• Abstract: This paper compares and contrasts Russian policy towards Iran in the early years of 20th century which led to the Anglo-Russia convention of 1907 with the Soviet Union's policy towards Iran during Iran-Iraq war in 1980s. It will explain Russia's involvement in the Great Game with British Empire in regard to expansion of its sphere of influences in Persia. With this in mind, this paper will address both internal and external factors in this period which turned Russia and Britain's competition into an alliance – the Anglo-Russia entente. The Soviet policy towards Iran will also be discussed from the time of the overthrown of the Shah's regime and the establishment of the Islamic Republic up to mid-1987 when the Iran –Iraq war ended. Based on this study, we will conclude that the Russian/Soviet policy towards Iran was constant and the spirit of expansionism lied at the very nature of their foreign policy. They were aggressive when they were a hegemonic power in the region and they compromised with rivals when they were weak.
  • Topic: Foreign Policy
  • Political Geography: Britain, Russia, Iran, Soviet Union, Persia
  • Author: Abuzar Gohari Moqaddam, Hojatollah Noori Sari
  • Publication Date: 12-2014
  • Content Type: Journal Article
  • Journal: Iranian Review of Foreign Affairs
  • Institution: Center for Strategic Research (CSR)
  • Abstract: Diplomatic relationship between Iran and the United Kingdom is one of the most heated debates in the foreign policy of the Islamic Republic. The pros and cons of these relations have always been subject to argument and controversy among politicians and academics. This article seeks to analyze diplomatic ties between the Islamic Republic of Iran and the United Kingdom, applying the cost-benefit analysis method. In this relationship, the costs and benefits are discussed in three situations including the maintenance, downgrading, and rupture of diplomatic relations. The main question answered by the authors is how diplomatic relations between the Islamic Republic of Iran and the United Kingdom can be analyzed according to the cost-benefit analysis method, and what costs and benefits can be brought about for Iran in case of the rupture, downgrading or maintenance of diplomatic relations with Britain. The final conclusion of this research suggests that under the current circumstances, downgrading diplomatic relations with the United Kingdom can lead to fewer costs and further benefits for the Islamic Republic of Iran in comparison to the other two options.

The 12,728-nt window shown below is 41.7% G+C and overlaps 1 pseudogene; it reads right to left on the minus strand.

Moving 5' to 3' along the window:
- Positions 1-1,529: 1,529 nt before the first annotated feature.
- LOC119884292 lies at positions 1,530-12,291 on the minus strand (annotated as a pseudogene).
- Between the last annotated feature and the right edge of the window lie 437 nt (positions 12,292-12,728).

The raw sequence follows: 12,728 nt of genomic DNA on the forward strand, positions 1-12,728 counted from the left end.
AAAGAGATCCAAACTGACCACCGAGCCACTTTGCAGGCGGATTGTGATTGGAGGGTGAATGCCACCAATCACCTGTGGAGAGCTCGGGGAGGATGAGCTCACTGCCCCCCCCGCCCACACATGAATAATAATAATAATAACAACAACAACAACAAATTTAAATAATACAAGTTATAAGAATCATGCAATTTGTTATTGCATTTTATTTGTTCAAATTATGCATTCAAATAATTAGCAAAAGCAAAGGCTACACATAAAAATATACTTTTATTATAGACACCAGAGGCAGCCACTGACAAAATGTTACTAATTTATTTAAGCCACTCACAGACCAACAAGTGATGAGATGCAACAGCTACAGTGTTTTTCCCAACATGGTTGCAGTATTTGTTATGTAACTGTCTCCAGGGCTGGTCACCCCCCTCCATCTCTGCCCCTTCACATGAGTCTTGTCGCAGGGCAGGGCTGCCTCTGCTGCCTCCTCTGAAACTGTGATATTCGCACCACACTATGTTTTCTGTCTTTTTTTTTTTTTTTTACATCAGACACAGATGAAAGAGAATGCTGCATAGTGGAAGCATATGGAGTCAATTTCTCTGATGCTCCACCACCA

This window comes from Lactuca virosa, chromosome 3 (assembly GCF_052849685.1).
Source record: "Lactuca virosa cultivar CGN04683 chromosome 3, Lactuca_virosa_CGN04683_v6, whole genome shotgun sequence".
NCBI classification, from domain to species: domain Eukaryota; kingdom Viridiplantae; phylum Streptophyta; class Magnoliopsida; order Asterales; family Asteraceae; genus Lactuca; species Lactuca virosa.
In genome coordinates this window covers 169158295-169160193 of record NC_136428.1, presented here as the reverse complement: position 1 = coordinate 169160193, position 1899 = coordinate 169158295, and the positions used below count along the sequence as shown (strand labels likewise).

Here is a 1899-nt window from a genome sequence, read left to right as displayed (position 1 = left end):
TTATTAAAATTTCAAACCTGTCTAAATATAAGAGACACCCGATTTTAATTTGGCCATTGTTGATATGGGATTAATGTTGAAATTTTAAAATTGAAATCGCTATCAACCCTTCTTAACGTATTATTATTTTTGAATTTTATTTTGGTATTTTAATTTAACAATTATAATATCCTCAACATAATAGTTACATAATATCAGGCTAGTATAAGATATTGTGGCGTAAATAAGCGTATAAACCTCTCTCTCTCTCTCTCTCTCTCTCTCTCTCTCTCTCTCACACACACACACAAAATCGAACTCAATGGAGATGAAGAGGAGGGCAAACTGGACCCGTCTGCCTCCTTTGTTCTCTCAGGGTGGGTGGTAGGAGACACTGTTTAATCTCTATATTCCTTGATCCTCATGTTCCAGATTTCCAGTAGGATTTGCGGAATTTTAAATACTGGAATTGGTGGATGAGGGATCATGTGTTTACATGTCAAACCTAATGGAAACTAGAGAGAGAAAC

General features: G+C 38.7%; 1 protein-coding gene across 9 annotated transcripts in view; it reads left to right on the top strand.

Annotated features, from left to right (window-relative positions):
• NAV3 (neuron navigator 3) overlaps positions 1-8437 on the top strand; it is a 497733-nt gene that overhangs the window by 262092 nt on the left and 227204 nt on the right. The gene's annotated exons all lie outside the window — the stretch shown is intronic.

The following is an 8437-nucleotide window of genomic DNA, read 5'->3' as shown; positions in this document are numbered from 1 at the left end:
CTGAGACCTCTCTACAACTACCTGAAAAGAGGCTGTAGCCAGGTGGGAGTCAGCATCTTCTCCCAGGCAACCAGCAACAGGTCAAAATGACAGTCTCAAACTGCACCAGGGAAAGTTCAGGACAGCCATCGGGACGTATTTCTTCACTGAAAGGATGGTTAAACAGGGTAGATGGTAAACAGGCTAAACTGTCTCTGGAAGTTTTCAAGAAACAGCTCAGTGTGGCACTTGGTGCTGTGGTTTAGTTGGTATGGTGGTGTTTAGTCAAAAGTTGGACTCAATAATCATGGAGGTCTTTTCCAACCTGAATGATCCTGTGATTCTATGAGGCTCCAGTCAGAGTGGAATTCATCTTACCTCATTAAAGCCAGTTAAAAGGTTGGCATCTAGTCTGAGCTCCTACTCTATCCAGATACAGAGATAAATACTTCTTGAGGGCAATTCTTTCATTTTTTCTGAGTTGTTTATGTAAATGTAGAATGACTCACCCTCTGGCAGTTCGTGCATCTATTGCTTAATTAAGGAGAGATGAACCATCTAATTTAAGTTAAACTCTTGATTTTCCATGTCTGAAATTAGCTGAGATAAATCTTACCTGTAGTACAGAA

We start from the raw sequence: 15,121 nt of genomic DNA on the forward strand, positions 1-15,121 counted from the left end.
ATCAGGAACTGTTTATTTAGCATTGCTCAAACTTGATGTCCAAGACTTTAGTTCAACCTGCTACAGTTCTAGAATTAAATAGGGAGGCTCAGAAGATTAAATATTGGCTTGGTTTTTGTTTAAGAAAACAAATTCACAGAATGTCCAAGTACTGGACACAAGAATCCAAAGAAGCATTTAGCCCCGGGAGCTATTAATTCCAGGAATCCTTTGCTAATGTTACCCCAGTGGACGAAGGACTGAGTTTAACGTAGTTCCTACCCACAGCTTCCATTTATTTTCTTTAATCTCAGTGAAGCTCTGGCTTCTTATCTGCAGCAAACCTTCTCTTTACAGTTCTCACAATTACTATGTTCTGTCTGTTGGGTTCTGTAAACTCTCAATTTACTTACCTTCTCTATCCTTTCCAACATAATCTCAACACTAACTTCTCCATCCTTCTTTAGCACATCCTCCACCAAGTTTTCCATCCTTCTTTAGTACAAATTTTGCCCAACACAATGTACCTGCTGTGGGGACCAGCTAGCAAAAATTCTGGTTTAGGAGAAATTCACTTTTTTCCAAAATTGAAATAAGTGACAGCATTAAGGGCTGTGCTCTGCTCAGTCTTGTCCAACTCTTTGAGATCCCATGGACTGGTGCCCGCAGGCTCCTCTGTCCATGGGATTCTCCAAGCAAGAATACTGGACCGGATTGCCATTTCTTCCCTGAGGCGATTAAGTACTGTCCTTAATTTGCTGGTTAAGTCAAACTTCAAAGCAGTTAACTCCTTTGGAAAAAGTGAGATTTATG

• Topic: Islam, Politics
  • Political Geography: Britain, United Kingdom, Iran
  • Author: Amir Sajedi
  • Publication Date: 03-2014
  • Content Type: Journal Article
  • Journal: Iranian Review of Foreign Affairs
  • Institution: Center for Strategic Research (CSR)
  • Abstract: India and Israel share many common characteristics such as having emerged from a colonial past of the British Empire, and having a parliamentary system which encompasses moderate and radical forces. In spite of this shared background, for nearly four decades, India did not show interest in establishing complete diplomatic relations with Israel, and in general supported and voted for defense of the Palestinians and the Arab Middle-Eastern governments and for condemnation of Israel in world bodies such as the United Nations. However the broad changes in the world stage arising in the 1990's such as the break-up of the Soviet Union, the occupation of Kuwait by Iraq and the subsequent crisis in the Middle-East, the rise of the price of oil, the reduction in the remittances sent back to India by the returning Indian workers from Arab countries, and also the change of the political climate in India, the increase in support for the right wing (B J P) all changed the direction of the attitudes of most Indian politicians towards Israel. But developing Indo-Israel relations does not affect Indo-Iran's relations.